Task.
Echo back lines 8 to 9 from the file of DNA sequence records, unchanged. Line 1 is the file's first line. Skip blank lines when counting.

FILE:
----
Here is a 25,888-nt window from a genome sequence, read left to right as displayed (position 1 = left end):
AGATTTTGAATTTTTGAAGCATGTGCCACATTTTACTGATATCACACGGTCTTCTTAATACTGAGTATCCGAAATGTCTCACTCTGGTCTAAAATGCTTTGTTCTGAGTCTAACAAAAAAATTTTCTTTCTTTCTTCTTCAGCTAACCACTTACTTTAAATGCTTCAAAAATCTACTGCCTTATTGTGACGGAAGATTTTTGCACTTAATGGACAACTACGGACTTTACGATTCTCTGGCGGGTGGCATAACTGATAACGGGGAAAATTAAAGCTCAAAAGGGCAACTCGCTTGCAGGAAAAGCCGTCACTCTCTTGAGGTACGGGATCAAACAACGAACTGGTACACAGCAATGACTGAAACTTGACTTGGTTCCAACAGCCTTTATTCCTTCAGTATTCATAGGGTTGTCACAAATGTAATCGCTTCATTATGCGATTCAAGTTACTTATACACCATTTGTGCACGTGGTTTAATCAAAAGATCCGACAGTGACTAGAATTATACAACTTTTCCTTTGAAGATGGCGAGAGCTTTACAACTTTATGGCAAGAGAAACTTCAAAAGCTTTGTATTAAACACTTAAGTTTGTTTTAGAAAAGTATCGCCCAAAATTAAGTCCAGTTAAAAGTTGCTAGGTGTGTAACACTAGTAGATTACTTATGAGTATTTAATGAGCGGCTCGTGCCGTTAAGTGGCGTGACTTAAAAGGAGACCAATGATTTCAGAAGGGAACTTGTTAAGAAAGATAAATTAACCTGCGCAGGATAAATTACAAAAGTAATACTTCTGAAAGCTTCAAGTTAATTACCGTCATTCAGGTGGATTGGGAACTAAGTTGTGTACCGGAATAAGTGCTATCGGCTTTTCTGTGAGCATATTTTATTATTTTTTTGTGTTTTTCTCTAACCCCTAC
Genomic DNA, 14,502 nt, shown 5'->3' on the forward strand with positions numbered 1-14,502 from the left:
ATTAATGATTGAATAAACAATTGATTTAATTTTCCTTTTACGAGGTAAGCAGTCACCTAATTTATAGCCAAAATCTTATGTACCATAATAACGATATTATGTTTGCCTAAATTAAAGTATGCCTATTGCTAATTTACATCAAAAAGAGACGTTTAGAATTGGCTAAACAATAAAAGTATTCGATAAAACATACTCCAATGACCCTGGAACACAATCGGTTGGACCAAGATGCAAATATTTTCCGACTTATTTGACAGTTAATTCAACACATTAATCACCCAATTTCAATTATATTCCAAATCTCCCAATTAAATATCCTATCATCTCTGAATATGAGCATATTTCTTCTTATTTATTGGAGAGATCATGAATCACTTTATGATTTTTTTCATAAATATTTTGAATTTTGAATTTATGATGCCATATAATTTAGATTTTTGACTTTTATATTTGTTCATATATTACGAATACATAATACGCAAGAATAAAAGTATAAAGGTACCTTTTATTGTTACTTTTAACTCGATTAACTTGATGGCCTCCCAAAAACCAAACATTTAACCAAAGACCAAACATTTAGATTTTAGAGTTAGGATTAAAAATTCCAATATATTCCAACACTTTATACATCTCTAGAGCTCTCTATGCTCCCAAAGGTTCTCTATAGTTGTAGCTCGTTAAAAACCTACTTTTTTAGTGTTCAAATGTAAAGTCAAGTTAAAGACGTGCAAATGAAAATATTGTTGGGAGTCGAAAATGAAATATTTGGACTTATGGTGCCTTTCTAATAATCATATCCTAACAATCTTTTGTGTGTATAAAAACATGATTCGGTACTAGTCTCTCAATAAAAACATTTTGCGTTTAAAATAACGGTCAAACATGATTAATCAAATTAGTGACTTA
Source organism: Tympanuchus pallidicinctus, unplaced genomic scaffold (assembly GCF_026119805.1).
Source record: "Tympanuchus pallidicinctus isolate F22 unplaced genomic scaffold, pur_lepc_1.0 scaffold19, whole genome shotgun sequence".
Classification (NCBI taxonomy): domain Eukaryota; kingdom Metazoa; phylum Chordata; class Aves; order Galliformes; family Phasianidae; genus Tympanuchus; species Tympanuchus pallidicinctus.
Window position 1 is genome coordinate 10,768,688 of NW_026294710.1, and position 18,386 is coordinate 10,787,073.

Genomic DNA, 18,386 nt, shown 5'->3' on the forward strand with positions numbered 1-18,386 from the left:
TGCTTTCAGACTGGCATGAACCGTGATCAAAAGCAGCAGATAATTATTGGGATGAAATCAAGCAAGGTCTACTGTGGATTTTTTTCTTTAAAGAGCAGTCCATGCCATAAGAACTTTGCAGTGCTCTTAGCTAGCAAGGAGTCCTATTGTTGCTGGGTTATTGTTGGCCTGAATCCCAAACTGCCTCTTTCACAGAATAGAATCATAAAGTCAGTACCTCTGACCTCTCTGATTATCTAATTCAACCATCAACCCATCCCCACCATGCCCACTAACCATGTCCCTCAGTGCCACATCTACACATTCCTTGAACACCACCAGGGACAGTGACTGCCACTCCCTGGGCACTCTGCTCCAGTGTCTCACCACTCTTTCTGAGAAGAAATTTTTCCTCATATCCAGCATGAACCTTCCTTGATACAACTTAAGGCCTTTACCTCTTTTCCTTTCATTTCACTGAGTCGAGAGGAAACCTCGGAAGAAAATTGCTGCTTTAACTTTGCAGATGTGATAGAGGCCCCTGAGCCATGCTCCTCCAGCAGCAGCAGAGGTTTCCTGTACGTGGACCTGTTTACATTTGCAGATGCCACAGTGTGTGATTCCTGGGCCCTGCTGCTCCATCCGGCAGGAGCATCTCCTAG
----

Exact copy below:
Window position 1 is genome coordinate 10,768,688 of NW_026294710.1, and position 18,386 is coordinate 10,787,073.

Genomic DNA, 18,386 nt, shown 5'->3' on the forward strand with positions numbered 1-18,386 from the left: